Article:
Colombia’s finance minister Mauricio Cardenas said on Friday the government was focused on cutting the country’s large current account deficit though he admitted that oil’s latest price fall could make that job harder in 2016.
“The No. 1 economic priority for the government is to reduce the current account deficit,” Cardenas told Reuters on the sidelines of the World Economic Forum in Davos, noting that the deficit last year had been 6.5% of gross domestic product.
“That’s something we need to correct, we understand a large current account deficit is something markets do not like,” he said but added: “The deficit last year was with average $53 (per barrel) Brent. With oil at $30 that tends to increase and that’s something we need to correct.”
“How do you cut? We need to reduce domestic absorption and that we intend to do by either cutting government expenditure or raising interest rates,” Cardenas added.
Oil is Colombia’s top export and source of foreign exchange, accounting for around a fifth of national income. Economic growth is expected to slow this year to around 3.2%, from 4.6% last year.
The central bank began raising interest rates last September and hiked them to 5.75% in December.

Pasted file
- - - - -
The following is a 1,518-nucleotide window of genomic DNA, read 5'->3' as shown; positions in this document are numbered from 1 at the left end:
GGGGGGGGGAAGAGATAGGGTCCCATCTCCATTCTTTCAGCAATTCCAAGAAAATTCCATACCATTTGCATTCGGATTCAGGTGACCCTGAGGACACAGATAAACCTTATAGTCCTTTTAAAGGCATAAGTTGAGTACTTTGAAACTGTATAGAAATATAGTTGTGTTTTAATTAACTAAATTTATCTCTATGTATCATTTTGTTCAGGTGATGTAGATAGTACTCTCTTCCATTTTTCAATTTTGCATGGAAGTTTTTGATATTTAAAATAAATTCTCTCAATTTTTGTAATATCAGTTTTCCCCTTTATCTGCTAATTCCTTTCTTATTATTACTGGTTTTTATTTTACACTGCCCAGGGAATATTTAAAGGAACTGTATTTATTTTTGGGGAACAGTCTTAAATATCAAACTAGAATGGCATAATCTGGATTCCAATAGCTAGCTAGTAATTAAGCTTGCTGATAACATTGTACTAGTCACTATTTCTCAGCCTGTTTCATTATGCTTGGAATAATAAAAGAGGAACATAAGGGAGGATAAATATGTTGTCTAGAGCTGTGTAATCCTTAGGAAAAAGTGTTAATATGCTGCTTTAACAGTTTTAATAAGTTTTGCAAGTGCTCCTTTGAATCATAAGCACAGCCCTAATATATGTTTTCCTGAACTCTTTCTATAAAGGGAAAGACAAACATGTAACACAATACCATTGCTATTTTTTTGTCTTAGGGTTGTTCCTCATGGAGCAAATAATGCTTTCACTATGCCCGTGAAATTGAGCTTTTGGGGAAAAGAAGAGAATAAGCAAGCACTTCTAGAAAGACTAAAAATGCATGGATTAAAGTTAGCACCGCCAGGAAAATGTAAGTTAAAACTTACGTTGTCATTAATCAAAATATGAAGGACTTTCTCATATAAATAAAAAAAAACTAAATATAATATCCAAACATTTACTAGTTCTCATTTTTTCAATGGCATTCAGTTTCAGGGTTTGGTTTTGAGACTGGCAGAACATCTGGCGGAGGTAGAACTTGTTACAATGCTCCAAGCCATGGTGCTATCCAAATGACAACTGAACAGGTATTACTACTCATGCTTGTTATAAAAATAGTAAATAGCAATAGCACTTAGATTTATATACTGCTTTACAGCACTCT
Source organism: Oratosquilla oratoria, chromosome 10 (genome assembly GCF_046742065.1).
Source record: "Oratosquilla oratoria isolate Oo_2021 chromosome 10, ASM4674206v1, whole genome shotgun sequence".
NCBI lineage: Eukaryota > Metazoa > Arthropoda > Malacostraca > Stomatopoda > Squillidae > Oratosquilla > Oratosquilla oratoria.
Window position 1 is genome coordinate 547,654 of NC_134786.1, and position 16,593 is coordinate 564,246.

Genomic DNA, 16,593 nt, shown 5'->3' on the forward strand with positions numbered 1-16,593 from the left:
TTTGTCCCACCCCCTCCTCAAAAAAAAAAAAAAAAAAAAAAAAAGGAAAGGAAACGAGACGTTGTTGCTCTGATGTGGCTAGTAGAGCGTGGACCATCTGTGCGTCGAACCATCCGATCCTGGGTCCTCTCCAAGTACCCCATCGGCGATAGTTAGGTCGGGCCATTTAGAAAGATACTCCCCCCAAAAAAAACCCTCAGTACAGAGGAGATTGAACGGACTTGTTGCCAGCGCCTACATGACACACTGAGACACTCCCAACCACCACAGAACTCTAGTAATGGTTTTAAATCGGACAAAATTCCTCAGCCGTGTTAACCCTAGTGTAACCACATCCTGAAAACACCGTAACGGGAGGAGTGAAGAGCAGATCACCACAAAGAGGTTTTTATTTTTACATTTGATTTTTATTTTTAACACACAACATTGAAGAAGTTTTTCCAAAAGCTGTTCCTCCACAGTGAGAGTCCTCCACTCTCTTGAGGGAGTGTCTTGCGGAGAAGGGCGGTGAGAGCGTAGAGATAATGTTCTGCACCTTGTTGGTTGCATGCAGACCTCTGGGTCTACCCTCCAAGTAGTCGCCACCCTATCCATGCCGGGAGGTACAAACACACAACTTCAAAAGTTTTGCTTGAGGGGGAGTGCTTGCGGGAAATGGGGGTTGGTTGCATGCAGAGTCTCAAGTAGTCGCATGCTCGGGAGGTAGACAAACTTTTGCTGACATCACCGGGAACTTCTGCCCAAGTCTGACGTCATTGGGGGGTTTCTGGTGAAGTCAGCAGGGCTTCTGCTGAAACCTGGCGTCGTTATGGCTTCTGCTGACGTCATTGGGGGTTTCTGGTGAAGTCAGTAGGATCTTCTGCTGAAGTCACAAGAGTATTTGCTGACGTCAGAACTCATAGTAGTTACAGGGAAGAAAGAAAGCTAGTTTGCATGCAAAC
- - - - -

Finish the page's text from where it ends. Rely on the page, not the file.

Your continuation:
Colombia’s drive to boost exports has however suffered from the slowdown across Latin America, as countries such as Brazil and Venezuela remain in recession.
Cardenas said that while this year’s budget envisages a $55 crude price, that is based on receipts from 2015 and the $30 Brent price would be relevant only for next year’s budget.
“That essentially means there will be no rents coming from the oil sector to the government, we will be adjusting to zero contribution from the oil sector to government revenues,” the minister added.
However he said the budget deficit would not be impacted because of a fiscal rule that stipulates a deficit cap of 3.6% of GDP.
“Fiscal consolidation is a must…We just have to cut expenditure to make sure we meet fiscal deficit targets. That’s something fixed on our economic landscape,” he added.
While the commodity price declines are forcing many African and Gulf states to raise borrowing, Cardenas said that Colombia’s cap on budget spending meant the country would not be raising borrowing plans, aside from a $1.5 billion bond issue that has already been pencilled in.
But Colombia’s government is set to receive $2 billion from the sale of power generator Isagen to Canadian investor Brookfield, with the money earmarked for infrastructure projects.
Cardenas said the payment was expected later on Friday.
(Reporting by Sujata Rao; editing by Anna Willard)
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